Researchers from Harvard University and elsewhere have created a synthetic antibiotic that is highly effective against antimicrobial resistance mechanisms that have stumped many modern antibiotics. Details of the design, synthesis, and evaluation of the antibiotic are provided in a new Science paper titled, “An antibiotic preorganized for ribosomal binding overcomes antimicrobial resistance.”

The antibiotic, dubbed cresomycin, was designed using a method called component-based synthesis, an approach that involves pre-building parts of compounds and then assembling them. According to its creators, cresomycin “exhibits in vitro and in vivo efficacy against both Gram-positive and Gram-negative bacteria, including multidrug-resistant strains of Staphylococcus aureus, Escherichia coli, and Pseudomonas aeruginosa.” 

It is one of several promising compounds developed by the Harvard team, led by Andrew Myers, PhD, a Harvard professor of chemistry and chemical biology and senior author on the paper, and their collaborators. They plan to continue advancing these compounds through preclinical profiling studies, supported by a $1.2 million grant from Combating Antibiotic-Resistant Bacteria Biopharmaceutical Accelerator (CARB-X), a Boston University-based global nonprofit partnership that supports early-stage antibacterial research and development.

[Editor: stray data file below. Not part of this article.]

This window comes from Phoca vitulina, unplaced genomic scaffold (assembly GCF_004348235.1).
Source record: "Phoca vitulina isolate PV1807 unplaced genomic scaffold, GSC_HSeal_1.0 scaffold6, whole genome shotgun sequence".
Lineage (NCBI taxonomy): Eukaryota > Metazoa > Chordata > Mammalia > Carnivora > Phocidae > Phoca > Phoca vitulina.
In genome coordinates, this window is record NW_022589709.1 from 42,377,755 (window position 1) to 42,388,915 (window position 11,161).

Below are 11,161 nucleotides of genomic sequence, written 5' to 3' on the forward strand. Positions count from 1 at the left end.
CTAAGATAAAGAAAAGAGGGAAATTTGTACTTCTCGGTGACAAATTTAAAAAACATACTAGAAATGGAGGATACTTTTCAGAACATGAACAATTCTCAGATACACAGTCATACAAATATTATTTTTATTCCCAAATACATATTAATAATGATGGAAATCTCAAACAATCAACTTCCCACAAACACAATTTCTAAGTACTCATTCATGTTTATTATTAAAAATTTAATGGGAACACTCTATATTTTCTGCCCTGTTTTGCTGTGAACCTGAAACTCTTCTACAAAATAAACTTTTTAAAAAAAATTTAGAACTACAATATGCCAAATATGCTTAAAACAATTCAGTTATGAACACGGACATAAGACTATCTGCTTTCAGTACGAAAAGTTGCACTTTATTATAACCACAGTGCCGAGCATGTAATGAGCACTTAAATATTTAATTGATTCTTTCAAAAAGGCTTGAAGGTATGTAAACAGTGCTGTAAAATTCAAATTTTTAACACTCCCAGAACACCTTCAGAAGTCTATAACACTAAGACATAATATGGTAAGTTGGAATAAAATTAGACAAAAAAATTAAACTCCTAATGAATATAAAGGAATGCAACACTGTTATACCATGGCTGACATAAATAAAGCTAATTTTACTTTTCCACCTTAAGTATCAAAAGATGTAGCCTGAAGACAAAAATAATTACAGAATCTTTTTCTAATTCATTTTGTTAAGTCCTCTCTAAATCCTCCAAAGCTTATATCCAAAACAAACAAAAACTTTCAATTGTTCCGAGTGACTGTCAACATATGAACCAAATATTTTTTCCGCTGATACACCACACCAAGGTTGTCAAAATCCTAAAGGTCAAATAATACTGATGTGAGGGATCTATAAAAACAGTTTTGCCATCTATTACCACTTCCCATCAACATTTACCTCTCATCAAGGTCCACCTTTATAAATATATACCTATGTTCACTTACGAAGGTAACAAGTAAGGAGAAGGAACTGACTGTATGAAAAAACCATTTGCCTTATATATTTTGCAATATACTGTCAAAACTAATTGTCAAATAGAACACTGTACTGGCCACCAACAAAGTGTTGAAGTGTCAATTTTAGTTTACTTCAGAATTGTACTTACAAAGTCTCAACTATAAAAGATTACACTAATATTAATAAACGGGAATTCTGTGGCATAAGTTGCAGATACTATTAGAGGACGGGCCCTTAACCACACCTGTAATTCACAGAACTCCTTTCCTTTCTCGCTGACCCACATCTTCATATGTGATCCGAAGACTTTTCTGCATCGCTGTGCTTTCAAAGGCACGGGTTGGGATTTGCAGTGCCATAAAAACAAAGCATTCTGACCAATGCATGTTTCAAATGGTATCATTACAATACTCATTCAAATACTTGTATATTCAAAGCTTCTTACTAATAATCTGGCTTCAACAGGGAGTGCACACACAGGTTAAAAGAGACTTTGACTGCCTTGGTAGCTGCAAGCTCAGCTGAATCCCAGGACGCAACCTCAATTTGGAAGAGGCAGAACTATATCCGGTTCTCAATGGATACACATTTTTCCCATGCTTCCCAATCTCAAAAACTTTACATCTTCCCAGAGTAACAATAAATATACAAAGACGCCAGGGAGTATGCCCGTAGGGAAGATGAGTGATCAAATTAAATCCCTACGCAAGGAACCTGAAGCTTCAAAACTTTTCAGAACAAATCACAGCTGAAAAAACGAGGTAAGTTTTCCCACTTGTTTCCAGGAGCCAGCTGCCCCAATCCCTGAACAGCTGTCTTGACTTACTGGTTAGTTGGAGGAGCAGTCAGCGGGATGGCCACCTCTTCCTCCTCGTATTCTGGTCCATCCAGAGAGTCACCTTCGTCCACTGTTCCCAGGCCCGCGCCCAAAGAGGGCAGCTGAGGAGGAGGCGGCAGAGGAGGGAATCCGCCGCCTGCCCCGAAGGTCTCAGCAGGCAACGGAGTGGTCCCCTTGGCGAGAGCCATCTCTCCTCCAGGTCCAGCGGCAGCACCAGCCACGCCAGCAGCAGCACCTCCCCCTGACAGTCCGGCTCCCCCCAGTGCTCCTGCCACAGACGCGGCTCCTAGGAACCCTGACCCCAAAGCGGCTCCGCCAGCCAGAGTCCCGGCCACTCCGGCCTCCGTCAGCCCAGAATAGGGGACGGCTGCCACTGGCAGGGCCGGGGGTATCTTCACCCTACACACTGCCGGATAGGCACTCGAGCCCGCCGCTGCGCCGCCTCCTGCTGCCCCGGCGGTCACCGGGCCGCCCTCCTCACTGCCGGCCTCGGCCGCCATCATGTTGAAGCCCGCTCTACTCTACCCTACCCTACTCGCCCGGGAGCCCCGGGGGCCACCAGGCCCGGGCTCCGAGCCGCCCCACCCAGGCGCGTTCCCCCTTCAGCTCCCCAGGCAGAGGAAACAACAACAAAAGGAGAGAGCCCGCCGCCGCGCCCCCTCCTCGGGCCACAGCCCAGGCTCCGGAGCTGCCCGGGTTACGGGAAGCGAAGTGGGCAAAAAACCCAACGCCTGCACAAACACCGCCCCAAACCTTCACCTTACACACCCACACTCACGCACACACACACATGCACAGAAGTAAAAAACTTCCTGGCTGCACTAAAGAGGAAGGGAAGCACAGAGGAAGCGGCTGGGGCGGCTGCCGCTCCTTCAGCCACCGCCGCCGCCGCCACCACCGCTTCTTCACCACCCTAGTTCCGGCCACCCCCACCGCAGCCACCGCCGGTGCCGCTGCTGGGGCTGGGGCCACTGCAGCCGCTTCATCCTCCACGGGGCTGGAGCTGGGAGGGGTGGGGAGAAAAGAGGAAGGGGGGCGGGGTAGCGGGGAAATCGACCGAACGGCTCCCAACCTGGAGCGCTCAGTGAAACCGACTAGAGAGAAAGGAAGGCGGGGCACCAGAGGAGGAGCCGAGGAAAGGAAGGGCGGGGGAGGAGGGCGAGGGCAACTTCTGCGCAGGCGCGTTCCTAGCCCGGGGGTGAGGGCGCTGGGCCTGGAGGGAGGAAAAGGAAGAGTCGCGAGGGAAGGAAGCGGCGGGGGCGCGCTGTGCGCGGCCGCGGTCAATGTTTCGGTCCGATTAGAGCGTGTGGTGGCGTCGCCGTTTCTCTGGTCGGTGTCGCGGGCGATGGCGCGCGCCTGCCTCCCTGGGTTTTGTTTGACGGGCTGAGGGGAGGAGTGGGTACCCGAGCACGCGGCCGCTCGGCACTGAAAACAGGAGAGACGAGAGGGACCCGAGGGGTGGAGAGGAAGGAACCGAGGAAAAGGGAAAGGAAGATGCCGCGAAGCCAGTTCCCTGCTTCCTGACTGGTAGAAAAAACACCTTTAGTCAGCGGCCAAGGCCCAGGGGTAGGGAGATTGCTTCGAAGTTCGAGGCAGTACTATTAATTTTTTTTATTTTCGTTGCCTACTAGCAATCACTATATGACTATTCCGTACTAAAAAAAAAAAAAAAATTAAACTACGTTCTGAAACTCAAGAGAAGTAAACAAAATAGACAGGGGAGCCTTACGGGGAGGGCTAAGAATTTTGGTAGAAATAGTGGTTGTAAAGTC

The scientists drew design inspiration for their compound from the chemical structures of lincosamides, a class of antibiotics that includes clindamycin, which is used to treat a wide range of infections including septicemia and gynecological infections. Unlike this class of antibiotics which are made by modifying complex products isolated from nature, Harvard’s compound is fully synthetic with novel chemical modifications.   

Key to the new molecule’s success is its improved ability to bind to bacterial ribosomes. Many antibiotics kill bacteria by disrupting ribosomal function. However, some superbugs have evolved shielding mechanisms that protect them from these effects. Specifically, bacteria can express genes that produce enzymes called ribosomal RNA methyltransferases. They work by boxing out the drug components that typically bind to and disrupt the ribosome thus hindering the antibiotic’s activity. 

To get around these mechanisms, the scientists engineered their compound to closely resemble its target so that it could bind much more tightly. Using component-based synthesis, which was also pioneered by Myers’ lab, the scientists could make and test hundreds of target molecules to find the right fit. The researchers call their drug “pre-organized” for ribosomal binding because it doesn’t need to expend as much energy conforming to its target as existing drugs.

“While we don’t yet know whether cresomycin and drugs like it are safe and effective in humans, our results show significantly improved inhibitory activity against a long list of pathogenic bacterial strains that kill more than a million people every year, compared with clinically approved antibiotics,” Myers said.

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